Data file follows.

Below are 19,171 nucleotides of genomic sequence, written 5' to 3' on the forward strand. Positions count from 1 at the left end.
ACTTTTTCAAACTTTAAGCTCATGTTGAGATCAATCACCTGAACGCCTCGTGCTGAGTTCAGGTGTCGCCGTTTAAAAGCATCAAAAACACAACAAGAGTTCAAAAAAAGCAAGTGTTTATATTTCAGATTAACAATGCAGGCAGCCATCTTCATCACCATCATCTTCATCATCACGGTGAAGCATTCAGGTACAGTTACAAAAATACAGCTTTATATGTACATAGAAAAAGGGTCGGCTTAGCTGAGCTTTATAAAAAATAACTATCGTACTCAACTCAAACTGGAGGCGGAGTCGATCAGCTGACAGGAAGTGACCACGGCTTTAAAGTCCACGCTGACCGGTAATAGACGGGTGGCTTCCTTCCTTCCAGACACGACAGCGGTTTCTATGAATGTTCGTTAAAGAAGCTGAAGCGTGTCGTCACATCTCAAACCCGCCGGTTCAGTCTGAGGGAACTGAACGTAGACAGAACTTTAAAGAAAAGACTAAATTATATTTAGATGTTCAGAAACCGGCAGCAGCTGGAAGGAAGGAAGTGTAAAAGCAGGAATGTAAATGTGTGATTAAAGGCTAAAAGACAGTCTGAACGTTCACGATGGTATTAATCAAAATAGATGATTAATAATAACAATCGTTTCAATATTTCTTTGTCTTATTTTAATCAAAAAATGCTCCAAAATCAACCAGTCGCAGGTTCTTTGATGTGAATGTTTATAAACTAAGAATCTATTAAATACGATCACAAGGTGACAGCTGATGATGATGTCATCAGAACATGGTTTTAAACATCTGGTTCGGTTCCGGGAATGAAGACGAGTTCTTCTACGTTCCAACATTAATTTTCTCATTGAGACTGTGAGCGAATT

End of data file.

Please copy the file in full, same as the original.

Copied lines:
Below are 19,171 nucleotides of genomic sequence, written 5' to 3' on the forward strand. Positions count from 1 at the left end.
ACTTTTTCAAACTTTAAGCTCATGTTGAGATCAATCACCTGAACGCCTCGTGCTGAGTTCAGGTGTCGCCGTTTAAAAGCATCAAAAACACAACAAGAGTTCAAAAAAAGCAAGTGTTTATATTTCAGATTAACAATGCAGGCAGCCATCTTCATCACCATCATCTTCATCATCACGGTGAAGCATTCAGGTACAGTTACAAAAATACAGCTTTATATGTACATAGAAAAAGGGTCGGCTTAGCTGAGCTTTATAAAAAATAACTATCGTACTCAACTCAAACTGGAGGCGGAGTCGATCAGCTGACAGGAAGTGACCACGGCTTTAAAGTCCACGCTGACCGGTAATAGACGGGTGGCTTCCTTCCTTCCAGACACGACAGCGGTTTCTATGAATGTTCGTTAAAGAAGCTGAAGCGTGTCGTCACATCTCAAACCCGCCGGTTCAGTCTGAGGGAACTGAACGTAGACAGAACTTTAAAGAAAAGACTAAATTATATTTAGATGTTCAGAAACCGGCAGCAGCTGGAAGGAAGGAAGTGTAAAAGCAGGAATGTAAATGTGTGATTAAAGGCTAAAAGACAGTCTGAACGTTCACGATGGTATTAATCAAAATAGATGATTAATAATAACAATCGTTTCAATATTTCTTTGTCTTATTTTAATCAAAAAATGCTCCAAAATCAACCAGTCGCAGGTTCTTTGATGTGAATGTTTATAAACTAAGAATCTATTAAATACGATCACAAGGTGACAGCTGATGATGATGTCATCAGAACATGGTTTTAAACATCTGGTTCGGTTCCGGGAATGAAGACGAGTTCTTCTACGTTCCAACATTAATTTTCTCATTGAGACTGTGAGCGAATT